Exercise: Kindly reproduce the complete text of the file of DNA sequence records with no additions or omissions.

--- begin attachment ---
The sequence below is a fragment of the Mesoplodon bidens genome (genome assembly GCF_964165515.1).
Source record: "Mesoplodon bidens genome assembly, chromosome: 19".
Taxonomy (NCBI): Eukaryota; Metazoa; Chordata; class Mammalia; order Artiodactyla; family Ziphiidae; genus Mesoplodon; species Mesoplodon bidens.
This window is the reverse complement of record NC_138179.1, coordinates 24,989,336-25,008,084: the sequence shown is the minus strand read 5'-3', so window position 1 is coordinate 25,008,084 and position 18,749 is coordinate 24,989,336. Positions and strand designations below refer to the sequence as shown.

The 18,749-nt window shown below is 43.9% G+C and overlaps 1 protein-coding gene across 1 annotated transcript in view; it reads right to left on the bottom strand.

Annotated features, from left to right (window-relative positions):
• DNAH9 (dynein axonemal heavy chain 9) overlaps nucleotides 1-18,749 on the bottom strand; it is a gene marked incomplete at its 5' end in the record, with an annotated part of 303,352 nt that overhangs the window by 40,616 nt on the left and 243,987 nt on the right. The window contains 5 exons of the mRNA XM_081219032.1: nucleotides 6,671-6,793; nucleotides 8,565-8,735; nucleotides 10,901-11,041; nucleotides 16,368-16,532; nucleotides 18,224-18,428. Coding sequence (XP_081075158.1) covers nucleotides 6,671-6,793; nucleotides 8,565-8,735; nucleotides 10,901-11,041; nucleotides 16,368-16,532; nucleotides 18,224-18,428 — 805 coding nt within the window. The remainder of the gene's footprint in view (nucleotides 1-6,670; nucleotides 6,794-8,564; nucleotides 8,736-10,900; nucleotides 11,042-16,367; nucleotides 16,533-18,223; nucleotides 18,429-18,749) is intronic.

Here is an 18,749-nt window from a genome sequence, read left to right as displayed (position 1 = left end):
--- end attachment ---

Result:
The sequence below is a fragment of the Mesoplodon bidens genome (genome assembly GCF_964165515.1).
Source record: "Mesoplodon bidens genome assembly, chromosome: 19".
Taxonomy (NCBI): Eukaryota; Metazoa; Chordata; class Mammalia; order Artiodactyla; family Ziphiidae; genus Mesoplodon; species Mesoplodon bidens.
This window is the reverse complement of record NC_138179.1, coordinates 24,989,336-25,008,084: the sequence shown is the minus strand read 5'-3', so window position 1 is coordinate 25,008,084 and position 18,749 is coordinate 24,989,336. Positions and strand designations below refer to the sequence as shown.

The 18,749-nt window shown below is 43.9% G+C and overlaps 1 protein-coding gene across 1 annotated transcript in view; it reads right to left on the bottom strand.

Annotated features, from left to right (window-relative positions):
• DNAH9 (dynein axonemal heavy chain 9) overlaps nucleotides 1-18,749 on the bottom strand; it is a gene marked incomplete at its 5' end in the record, with an annotated part of 303,352 nt that overhangs the window by 40,616 nt on the left and 243,987 nt on the right. The window contains 5 exons of the mRNA XM_081219032.1: nucleotides 6,671-6,793; nucleotides 8,565-8,735; nucleotides 10,901-11,041; nucleotides 16,368-16,532; nucleotides 18,224-18,428. Coding sequence (XP_081075158.1) covers nucleotides 6,671-6,793; nucleotides 8,565-8,735; nucleotides 10,901-11,041; nucleotides 16,368-16,532; nucleotides 18,224-18,428 — 805 coding nt within the window. The remainder of the gene's footprint in view (nucleotides 1-6,670; nucleotides 6,794-8,564; nucleotides 8,736-10,900; nucleotides 11,042-16,367; nucleotides 16,533-18,223; nucleotides 18,429-18,749) is intronic.

Here is an 18,749-nt window from a genome sequence, read left to right as displayed (position 1 = left end):